Some inventchins are GRATE!!!!!!!!!!! My inventchin would be a shot that would put every thing you learn at school in your brain


  • Mark is more of a mystic than I would have believed. It must be for didactic reasons.

    Cindy, the whole idea Pratt’s talking about – e.g., resistance to other languages, cultures, etc., has of course much deeper, personal roots. It all goes back to a kind of lococentrism.

    You did not comment on my #416. Didn’t you find it relevant and on topic?

  • You should have said in a dustbin.

  • You guys know we’re about to break a record. They might revoke the site on general principles.

  • lol, Mark! I forgot that part. πŸ™‚

  • 424,

    I’m still thinking about it, Roger.

  • OK, Cindy. I’ll be starting my class on Monday. Three more days of freedom.

  • I’m reading the paper Mark put in 398. Very interesting so far.

  • OK, I’ll get to it once you give me the gist. At present, I’m coasting if you know what I mean, laying low, basking in my intelligence and intellectual superiority, all of the above.

  • I’ve already been described by Silas as wearing a toga and a laurel, Cindy, so I may as well keep up the appearances.

    Oh, Roger. How about the sequin studded codpiece? Got one of those?

  • Silas, I AM an exhibitionist par excellence – as I’m certain you can detect from my posts, but only in a peacocky kind of way, as a proud male. So no, I have no Liberace style costumes. Although I’ve seen him in person in Latin Quarter, NYC nightclub of old.

  • (Roger, I am going to the 1st annual NJ anarchist bocci ball hoe down on Sat. whatever that means, never played it…i think you take the small anarchists and toss them and…..lol. I discovered I have a neighbor who is an anarchist. Until he invited me, I really thought he wouldn’t ever speak to me again. When we met for coffee, I had to take matters into my own hands (since he didn’t) and pow wow with his children. After an hour of no one being able to finish a single sentence. The kids were fine with that and we immediately intuited we’d have a reciprocally rewarding relationship, based on mutual respect. I didn’t know if I would be considered inappropriate–since this parent’s idea of non-authority meant the children should dominate everyone. But, apparently, I’m forgiven. πŸ™‚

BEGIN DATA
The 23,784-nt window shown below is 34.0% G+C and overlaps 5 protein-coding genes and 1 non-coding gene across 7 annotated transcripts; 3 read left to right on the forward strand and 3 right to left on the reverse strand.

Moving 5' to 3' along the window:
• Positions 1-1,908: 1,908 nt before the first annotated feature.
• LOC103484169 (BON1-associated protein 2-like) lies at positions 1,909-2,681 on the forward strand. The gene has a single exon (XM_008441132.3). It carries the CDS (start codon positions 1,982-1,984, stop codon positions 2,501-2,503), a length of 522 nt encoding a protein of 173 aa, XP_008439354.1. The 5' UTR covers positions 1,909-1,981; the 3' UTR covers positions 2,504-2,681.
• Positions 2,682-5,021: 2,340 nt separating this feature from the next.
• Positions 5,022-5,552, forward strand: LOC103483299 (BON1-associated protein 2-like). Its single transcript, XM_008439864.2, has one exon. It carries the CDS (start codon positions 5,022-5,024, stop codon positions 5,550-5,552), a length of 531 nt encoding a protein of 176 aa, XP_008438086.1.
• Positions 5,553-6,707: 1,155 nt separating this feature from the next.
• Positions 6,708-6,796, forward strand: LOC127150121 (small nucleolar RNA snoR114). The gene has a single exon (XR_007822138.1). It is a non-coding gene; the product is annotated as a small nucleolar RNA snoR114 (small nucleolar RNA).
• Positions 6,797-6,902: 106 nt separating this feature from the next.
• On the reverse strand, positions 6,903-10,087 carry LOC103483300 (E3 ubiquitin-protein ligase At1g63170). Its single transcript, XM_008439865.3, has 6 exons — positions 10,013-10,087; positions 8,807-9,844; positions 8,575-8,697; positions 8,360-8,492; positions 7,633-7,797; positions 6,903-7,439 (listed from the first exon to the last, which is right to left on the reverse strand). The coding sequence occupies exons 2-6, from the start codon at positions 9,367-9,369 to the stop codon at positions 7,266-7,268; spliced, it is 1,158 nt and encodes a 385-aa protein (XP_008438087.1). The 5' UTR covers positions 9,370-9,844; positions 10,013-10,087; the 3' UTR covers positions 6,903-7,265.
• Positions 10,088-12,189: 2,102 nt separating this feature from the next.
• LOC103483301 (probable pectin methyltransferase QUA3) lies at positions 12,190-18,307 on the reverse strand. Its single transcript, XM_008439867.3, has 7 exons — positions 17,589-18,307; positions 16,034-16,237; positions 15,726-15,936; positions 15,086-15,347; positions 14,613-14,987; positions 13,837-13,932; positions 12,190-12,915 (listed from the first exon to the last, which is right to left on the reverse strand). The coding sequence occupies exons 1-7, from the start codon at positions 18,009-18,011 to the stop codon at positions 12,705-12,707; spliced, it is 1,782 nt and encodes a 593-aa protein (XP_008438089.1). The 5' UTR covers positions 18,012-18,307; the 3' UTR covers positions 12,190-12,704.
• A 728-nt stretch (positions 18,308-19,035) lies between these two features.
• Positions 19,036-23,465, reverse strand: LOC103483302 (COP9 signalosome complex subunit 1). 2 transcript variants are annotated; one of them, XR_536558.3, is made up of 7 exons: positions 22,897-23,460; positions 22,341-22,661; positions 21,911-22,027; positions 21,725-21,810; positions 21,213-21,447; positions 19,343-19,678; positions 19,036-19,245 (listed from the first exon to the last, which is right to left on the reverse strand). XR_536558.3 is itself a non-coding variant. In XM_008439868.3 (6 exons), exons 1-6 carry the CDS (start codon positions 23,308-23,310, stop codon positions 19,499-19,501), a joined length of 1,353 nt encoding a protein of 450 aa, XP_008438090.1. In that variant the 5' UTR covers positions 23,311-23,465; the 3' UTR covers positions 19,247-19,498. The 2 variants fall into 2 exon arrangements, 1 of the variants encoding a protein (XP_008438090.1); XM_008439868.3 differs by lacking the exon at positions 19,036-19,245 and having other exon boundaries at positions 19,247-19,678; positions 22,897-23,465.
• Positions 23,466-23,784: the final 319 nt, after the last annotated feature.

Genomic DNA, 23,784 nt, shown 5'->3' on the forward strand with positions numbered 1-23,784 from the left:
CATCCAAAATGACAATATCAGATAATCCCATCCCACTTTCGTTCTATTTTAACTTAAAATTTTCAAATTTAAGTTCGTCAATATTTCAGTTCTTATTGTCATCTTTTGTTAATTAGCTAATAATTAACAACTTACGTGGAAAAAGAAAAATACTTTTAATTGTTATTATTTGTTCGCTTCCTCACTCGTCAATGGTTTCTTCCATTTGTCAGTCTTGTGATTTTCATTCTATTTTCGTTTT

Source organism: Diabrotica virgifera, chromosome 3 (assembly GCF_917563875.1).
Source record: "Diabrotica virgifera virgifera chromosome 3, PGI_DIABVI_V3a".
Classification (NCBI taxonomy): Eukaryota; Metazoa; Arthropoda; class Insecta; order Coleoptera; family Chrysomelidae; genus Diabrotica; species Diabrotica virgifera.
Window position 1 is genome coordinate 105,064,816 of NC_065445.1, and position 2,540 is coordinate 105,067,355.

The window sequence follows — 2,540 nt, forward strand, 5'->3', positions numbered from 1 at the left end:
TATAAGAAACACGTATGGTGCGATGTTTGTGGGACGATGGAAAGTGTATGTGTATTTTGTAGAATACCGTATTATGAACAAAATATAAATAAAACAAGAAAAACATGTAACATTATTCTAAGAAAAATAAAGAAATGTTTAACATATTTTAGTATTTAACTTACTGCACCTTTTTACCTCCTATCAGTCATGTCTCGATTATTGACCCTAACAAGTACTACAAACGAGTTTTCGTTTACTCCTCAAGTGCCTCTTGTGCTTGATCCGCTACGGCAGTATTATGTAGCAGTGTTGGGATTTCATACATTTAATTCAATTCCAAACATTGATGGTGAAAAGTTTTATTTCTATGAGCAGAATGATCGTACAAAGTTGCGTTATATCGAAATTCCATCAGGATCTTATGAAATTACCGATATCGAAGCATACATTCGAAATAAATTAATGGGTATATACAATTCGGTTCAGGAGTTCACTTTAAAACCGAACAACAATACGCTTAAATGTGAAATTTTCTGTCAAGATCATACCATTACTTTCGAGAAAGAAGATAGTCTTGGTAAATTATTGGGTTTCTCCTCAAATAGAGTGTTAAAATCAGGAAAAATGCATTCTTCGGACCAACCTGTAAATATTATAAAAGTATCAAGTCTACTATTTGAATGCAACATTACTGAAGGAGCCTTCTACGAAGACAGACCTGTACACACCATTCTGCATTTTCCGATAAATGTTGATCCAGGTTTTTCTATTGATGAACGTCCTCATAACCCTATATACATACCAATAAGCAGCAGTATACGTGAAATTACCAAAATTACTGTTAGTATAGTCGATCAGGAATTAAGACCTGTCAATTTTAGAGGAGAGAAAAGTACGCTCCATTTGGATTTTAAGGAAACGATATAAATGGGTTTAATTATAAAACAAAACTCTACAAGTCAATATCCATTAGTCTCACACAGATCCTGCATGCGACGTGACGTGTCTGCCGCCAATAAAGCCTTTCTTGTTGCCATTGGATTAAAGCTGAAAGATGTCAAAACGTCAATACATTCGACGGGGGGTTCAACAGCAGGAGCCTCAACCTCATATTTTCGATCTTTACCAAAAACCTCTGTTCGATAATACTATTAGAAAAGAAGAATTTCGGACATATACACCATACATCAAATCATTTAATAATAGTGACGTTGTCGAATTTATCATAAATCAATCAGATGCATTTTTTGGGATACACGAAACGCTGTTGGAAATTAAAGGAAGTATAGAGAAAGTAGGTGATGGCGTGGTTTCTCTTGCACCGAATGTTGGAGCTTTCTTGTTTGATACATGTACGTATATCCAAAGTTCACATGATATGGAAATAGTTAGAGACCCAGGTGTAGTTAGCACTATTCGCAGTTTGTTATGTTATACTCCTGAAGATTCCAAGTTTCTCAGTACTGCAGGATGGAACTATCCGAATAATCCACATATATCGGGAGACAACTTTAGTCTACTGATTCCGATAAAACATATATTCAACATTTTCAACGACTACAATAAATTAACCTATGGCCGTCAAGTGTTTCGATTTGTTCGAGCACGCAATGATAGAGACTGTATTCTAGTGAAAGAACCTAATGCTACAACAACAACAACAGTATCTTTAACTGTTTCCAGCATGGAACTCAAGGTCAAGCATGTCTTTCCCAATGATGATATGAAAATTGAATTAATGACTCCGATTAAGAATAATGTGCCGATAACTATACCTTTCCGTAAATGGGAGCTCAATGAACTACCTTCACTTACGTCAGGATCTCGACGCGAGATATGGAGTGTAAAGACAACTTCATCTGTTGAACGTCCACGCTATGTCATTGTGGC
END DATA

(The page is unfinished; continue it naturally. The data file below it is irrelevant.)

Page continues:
Anyway, I will be available Fri and Sun)

  • But you’re still available today, no?

    BTW, have you been raised “in a community”?

    Just asking.

  • You have no idea how great I am with kids. They’re all delightful, for the most part, and they have this uncanny ability to sense “the spirit,” if you know what I mean – something which adults very quickly learn to forget.

    There’s nothing more delightful.

  • Yes, and today…

    Raised in a community? You mean as opposed to being reared by wolves? (Never mind, that’s a community, too.)

  • I meant, like a hippie community.

    So we can still correspond today, yes or no?

  • You mean, like a commune? No. But amongst extended family. My mother is a dominator (but not a controlling one–which is sort of weird). Her siblings were the right age in the 60s. (My father, whom I spent summers with, was someone I never saw raise his voice. And we loved to watch scary movies together.)